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Cookie time, my friends. Sugar Cookies for Signature and Macarons for Showstopper. Macarons are my favorite thing to bake, but of course they had to make us build them into a tower using two different flavors (sigh). You may not believe me, but that episode had me very worried. It is true that I had issues with the oven and all the preparation was incredibly rushed, but independent of that I never felt confident about the tower thing. First, it required us to bake quite a large number of shells, because since there is always some proportion that might crack, or bake with irregular shape, I had decided to bake at least 20% more shells of each color than needed. I am also not that good at spacing things artistically around a cone and Phil had to give me a lot of input and help. Without him around, the outcome could be grim.

Signature Bake

Snowy Tree Sugar Cookies

For my cookies, I chose the flavors of Fiori di Sicilia and cardamon. The timing for this assignment was pretty cruel, if you ask me.  Two and a half hours to make the dough, roll it out, cut, bake, cool (the cookies, you will stay pretty hot throughout the challenge), and decorate them?  I knew I had to keep the decoration very simple or I would never finish them. And since consistency is important, simpler is once more better.  So I went with a wet-on-wet design that I could do without having to wait for one layer to dry before applying the details. I was pretty comfortable with the taste and texture of the cookies, but the consistency of my Royal icing in practice was slightly off. I had no chance to re-visit that challenge before leaving the US, and was already planning to practice in the hotel in case I advanced that far. Well, as we all know, that never materialized… Having watched the show, I realize my cookies would probably be ranked last, everyone else had much more daring bakes. Did you see Marissa’s paintings? Wow. Just wow.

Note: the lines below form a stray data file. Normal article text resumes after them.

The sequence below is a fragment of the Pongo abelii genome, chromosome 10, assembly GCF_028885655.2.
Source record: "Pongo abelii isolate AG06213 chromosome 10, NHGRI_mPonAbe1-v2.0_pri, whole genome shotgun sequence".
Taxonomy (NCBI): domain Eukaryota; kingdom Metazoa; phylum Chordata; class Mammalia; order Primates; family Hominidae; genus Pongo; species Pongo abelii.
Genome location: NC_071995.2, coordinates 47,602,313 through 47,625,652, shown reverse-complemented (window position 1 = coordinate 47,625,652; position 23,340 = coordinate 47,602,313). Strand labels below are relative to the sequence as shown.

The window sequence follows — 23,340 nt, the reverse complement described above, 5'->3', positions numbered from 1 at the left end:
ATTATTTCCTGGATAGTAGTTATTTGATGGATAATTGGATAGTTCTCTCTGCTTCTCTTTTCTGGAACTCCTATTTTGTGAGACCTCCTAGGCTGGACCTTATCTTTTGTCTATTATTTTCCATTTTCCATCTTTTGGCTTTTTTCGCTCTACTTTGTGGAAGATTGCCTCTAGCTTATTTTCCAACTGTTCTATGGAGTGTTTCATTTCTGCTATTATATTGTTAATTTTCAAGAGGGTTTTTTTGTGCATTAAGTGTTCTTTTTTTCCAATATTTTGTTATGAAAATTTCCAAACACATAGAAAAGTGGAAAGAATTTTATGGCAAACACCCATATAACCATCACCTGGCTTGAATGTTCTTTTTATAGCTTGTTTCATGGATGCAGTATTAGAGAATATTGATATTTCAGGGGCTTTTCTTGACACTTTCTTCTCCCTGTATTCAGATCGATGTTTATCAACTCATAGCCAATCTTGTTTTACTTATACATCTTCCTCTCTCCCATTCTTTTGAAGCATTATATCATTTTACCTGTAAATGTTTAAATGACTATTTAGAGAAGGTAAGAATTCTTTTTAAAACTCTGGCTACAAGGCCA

Opposites Attract Macaron Tower

My two flavors would be pretty contrasting, and the decoration also. The light green ones would be filled with coconut and lime, pretty sharp and refreshing flavors, and after a drizzle of white chocolate colorful sprinkles would be added (I did not do it in practice rounds). The other flavor was more austere, a chocolate ganache with a touch of cinnamon, the decoration just a simple stroke with a fan brush of copper-color pearl dust.  Because it can be done very quickly, it would be perfect in case I ran into trouble with timing.  The photo shows a work in progress, I was trying to figure out the size of the shells, the size of the cone (I ended up opting for a smaller one to take with me), and it was all pretty stressful. I had that lingering thought in my mind that macarons would be the task bringing me down. Well, I wish. Would be so nice if I had stayed until then…

I was definitely not ready for the showstopper when I packed my things and left our home, but I’ve learned a few things while practicing. Slightly smaller macarons are easier to negotiate (we had a minimum diameter required, and mine were for the most part a bit bigger); glueing them with toothpicks is a total mess, much better to use melted chocolate (or candy melts) and a freezing spray as you go; the drizzled ones look better if you lay the decoration in similar angle throughout the tower; and finally, the stroke with luster paint should be done after they are in the tower, so you can have them with a similar angle very easily. Or so I hope.